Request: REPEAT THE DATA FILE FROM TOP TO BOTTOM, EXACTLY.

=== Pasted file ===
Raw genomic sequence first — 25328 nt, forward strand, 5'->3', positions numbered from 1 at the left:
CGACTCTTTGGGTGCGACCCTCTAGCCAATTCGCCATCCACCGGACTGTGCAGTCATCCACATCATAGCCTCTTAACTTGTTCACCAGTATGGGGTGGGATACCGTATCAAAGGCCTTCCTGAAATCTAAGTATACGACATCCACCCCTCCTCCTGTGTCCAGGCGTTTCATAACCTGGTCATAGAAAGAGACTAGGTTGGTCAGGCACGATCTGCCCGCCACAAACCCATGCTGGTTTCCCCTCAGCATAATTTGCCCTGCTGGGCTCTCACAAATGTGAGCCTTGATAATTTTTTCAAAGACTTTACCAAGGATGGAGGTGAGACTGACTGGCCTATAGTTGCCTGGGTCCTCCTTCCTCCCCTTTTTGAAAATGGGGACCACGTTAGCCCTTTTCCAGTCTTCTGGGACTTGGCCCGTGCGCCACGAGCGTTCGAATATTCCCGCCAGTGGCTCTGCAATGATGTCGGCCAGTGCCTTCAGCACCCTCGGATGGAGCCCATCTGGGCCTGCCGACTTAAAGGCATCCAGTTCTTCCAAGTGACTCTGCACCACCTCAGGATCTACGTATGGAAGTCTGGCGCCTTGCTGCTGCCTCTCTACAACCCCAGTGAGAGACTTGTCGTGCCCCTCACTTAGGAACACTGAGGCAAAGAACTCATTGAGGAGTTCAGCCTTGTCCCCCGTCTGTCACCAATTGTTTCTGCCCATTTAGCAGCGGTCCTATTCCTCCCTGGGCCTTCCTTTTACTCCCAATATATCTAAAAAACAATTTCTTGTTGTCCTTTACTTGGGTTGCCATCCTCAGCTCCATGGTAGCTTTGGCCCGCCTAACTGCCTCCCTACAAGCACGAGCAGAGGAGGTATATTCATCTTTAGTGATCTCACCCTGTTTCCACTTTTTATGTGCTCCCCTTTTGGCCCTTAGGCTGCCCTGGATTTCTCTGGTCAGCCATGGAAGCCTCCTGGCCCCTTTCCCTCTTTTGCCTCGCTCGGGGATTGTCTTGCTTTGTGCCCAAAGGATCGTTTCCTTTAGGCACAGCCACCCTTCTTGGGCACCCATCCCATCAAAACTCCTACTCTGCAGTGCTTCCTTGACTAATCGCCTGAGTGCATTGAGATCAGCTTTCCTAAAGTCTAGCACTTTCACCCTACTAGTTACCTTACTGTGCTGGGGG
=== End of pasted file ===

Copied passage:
Raw genomic sequence first — 25328 nt, forward strand, 5'->3', positions numbered from 1 at the left:
CGACTCTTTGGGTGCGACCCTCTAGCCAATTCGCCATCCACCGGACTGTGCAGTCATCCACATCATAGCCTCTTAACTTGTTCACCAGTATGGGGTGGGATACCGTATCAAAGGCCTTCCTGAAATCTAAGTATACGACATCCACCCCTCCTCCTGTGTCCAGGCGTTTCATAACCTGGTCATAGAAAGAGACTAGGTTGGTCAGGCACGATCTGCCCGCCACAAACCCATGCTGGTTTCCCCTCAGCATAATTTGCCCTGCTGGGCTCTCACAAATGTGAGCCTTGATAATTTTTTCAAAGACTTTACCAAGGATGGAGGTGAGACTGACTGGCCTATAGTTGCCTGGGTCCTCCTTCCTCCCCTTTTTGAAAATGGGGACCACGTTAGCCCTTTTCCAGTCTTCTGGGACTTGGCCCGTGCGCCACGAGCGTTCGAATATTCCCGCCAGTGGCTCTGCAATGATGTCGGCCAGTGCCTTCAGCACCCTCGGATGGAGCCCATCTGGGCCTGCCGACTTAAAGGCATCCAGTTCTTCCAAGTGACTCTGCACCACCTCAGGATCTACGTATGGAAGTCTGGCGCCTTGCTGCTGCCTCTCTACAACCCCAGTGAGAGACTTGTCGTGCCCCTCACTTAGGAACACTGAGGCAAAGAACTCATTGAGGAGTTCAGCCTTGTCCCCCGTCTGTCACCAATTGTTTCTGCCCATTTAGCAGCGGTCCTATTCCTCCCTGGGCCTTCCTTTTACTCCCAATATATCTAAAAAACAATTTCTTGTTGTCCTTTACTTGGGTTGCCATCCTCAGCTCCATGGTAGCTTTGGCCCGCCTAACTGCCTCCCTACAAGCACGAGCAGAGGAGGTATATTCATCTTTAGTGATCTCACCCTGTTTCCACTTTTTATGTGCTCCCCTTTTGGCCCTTAGGCTGCCCTGGATTTCTCTGGTCAGCCATGGAAGCCTCCTGGCCCCTTTCCCTCTTTTGCCTCGCTCGGGGATTGTCTTGCTTTGTGCCCAAAGGATCGTTTCCTTTAGGCACAGCCACCCTTCTTGGGCACCCATCCCATCAAAACTCCTACTCTGCAGTGCTTCCTTGACTAATCGCCTGAGTGCATTGAGATCAGCTTTCCTAAAGTCTAGCACTTTCACCCTACTAGTTACCTTACTGTGCTGGGGG